Geoff Mullen: Armory Radio
Barge Recordings

NY-based Barge Recordings has established itself as an experimental label of note after only three recordings: the 2006 Innature compilation, The Fun Years' Life-Sized Psychoses, and now Geoff Mullen's double-album set Armory Radio. The Providence, Rhode Island guitarist and sound sculptor presents an uncompromising vision on the limited-edition release (it's an extended reworking of an original CDR version, with each of the new 500 vinyl copies hand-screened, hand-stamped, and hand-numbered) which was generated from electric guitar as well as scavenged bits of broken and obsolete equipment (boombox, radios, cassette players, speakers). Named after an old Providence armory in Mullen's neighborhood, Armory Radio is variously white-hot, scalding, volatile, violent, and volcanic but it's also much more.

The concoction Mullen generates is so thick and densely detailed, it becomes a veritable Rorschach; one seemingly hears in the opening fifteen-minute piece, for example, a dying animal's agonized moan, tormented souls wailing, and a thunderous train that brings the side to a barreling close. The opening piece also includes a cyclone of blurry noise that swells rapidly into an immense cauldron of molten material. Side two opens with an extended orgy of hydraulic creaks and groans that's slightly more subdued than the first piece. The intensity level escalates in the second half, however, as waves of blurry noise swell in size and force, though not so much that they prevent a jazz bassist's walking line from rising to the surface, and for other musicians to be faintly glimpsed too. Side three begins with a slow-burning, monolithic drone that hums for ten minutes like a German tank but the mood shifts thereafter into a broodingly atmospheric episode that'sóbelieve it or notóeven downright placid during its remaining eleven minutes. The fourth side likewise opens in a subdued textural mode where simmering ripples of buzzing noise drone quietly and radio voice transmissions emerge. Almost imperceptibly, the piece builds in density and volume, becoming ever more thick and hazy with each passing minute, until controlled blasts start trying to wrest free of the sonic mass and blistering noises begin to broil aggressively. But just when it seems on the verge of exploding into a cauldron of relentless activity, the sound flattens again into a thick droning haze at the center of which guitar lines are heard.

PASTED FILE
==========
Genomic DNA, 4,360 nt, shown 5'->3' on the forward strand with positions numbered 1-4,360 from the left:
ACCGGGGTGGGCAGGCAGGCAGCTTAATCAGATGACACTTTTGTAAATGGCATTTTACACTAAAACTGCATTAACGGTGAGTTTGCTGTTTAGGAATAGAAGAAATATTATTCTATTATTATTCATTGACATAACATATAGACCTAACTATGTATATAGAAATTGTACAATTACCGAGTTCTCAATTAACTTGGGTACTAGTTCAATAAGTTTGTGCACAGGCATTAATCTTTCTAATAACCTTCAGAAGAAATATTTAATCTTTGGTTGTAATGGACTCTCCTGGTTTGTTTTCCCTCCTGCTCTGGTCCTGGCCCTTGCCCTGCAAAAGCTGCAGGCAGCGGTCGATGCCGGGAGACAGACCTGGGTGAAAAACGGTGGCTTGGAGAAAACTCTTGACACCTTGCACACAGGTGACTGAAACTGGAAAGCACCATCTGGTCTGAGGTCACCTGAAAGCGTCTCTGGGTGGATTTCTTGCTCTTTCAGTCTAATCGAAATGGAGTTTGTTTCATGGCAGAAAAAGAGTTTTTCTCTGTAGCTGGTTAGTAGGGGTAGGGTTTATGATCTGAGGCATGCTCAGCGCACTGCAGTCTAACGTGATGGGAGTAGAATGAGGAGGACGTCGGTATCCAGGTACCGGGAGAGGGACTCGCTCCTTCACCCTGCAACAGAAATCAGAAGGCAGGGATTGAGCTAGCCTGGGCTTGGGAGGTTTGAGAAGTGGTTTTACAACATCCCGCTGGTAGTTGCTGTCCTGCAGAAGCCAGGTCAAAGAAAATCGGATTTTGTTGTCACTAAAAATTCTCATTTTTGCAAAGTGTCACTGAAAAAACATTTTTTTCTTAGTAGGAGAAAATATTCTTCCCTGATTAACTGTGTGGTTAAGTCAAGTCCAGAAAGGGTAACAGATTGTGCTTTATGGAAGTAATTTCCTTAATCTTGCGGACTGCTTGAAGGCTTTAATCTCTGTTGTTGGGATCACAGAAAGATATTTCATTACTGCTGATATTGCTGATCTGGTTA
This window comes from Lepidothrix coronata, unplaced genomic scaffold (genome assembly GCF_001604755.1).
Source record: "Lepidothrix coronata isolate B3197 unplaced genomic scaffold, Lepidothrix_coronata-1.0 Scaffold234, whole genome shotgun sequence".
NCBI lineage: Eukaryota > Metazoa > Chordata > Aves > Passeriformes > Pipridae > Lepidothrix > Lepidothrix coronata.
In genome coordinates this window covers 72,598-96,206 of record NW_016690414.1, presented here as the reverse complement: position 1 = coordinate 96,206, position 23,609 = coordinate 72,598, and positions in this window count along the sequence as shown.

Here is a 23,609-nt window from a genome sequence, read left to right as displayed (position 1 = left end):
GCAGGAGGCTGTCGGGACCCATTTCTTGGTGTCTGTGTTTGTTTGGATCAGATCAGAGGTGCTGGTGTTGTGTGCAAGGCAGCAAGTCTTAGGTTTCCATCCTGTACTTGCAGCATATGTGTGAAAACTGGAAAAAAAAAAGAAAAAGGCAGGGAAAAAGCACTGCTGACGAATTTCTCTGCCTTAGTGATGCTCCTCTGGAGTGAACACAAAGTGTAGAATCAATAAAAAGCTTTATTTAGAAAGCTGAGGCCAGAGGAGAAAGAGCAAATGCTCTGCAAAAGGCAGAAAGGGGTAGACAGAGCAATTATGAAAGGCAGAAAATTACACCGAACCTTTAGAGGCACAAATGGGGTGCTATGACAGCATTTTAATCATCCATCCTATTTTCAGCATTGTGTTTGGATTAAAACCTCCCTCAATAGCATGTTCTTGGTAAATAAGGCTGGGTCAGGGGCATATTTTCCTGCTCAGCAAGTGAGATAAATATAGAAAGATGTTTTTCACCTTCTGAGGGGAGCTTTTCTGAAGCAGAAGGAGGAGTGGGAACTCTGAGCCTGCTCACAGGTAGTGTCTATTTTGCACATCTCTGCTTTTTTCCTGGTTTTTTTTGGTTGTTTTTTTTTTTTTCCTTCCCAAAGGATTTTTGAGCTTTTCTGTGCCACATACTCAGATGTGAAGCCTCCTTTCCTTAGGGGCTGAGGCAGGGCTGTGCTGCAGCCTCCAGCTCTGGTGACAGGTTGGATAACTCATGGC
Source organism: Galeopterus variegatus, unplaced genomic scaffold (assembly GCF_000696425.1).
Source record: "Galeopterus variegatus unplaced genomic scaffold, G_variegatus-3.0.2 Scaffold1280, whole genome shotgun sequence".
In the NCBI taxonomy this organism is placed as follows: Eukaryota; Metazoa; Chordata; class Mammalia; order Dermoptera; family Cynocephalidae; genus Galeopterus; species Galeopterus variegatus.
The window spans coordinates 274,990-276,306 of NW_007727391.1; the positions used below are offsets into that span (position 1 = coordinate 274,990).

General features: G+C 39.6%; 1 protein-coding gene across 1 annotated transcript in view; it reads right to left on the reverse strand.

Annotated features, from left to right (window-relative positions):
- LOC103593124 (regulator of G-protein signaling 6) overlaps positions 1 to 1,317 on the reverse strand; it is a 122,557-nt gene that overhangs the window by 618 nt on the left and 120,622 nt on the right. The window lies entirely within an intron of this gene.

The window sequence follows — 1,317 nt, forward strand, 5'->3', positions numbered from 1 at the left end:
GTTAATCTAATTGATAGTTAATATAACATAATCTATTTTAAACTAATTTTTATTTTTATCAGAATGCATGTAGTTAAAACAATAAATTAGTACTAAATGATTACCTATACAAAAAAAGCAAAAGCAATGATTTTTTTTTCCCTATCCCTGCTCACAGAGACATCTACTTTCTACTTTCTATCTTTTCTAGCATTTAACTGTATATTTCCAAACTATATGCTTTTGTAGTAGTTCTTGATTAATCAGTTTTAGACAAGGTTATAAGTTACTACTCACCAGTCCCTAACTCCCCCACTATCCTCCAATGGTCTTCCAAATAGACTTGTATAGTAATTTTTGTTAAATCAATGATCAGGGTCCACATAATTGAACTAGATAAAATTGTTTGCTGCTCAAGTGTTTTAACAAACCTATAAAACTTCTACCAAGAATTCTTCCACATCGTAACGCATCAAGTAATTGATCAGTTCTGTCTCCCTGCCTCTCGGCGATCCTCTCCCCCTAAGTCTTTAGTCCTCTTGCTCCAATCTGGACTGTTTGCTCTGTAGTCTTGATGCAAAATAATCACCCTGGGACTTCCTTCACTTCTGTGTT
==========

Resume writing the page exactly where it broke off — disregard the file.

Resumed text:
Though nominally Armory Radio aligns itself to the noise genre, Mullen's material is far more musical than that term implies; if anything, the set shows naysayers that brutal noise can also be immensely pleasurable. Throughout Mullen's set, the listener is drawn into its vortex and rapturously vanishes into its center.

November 2007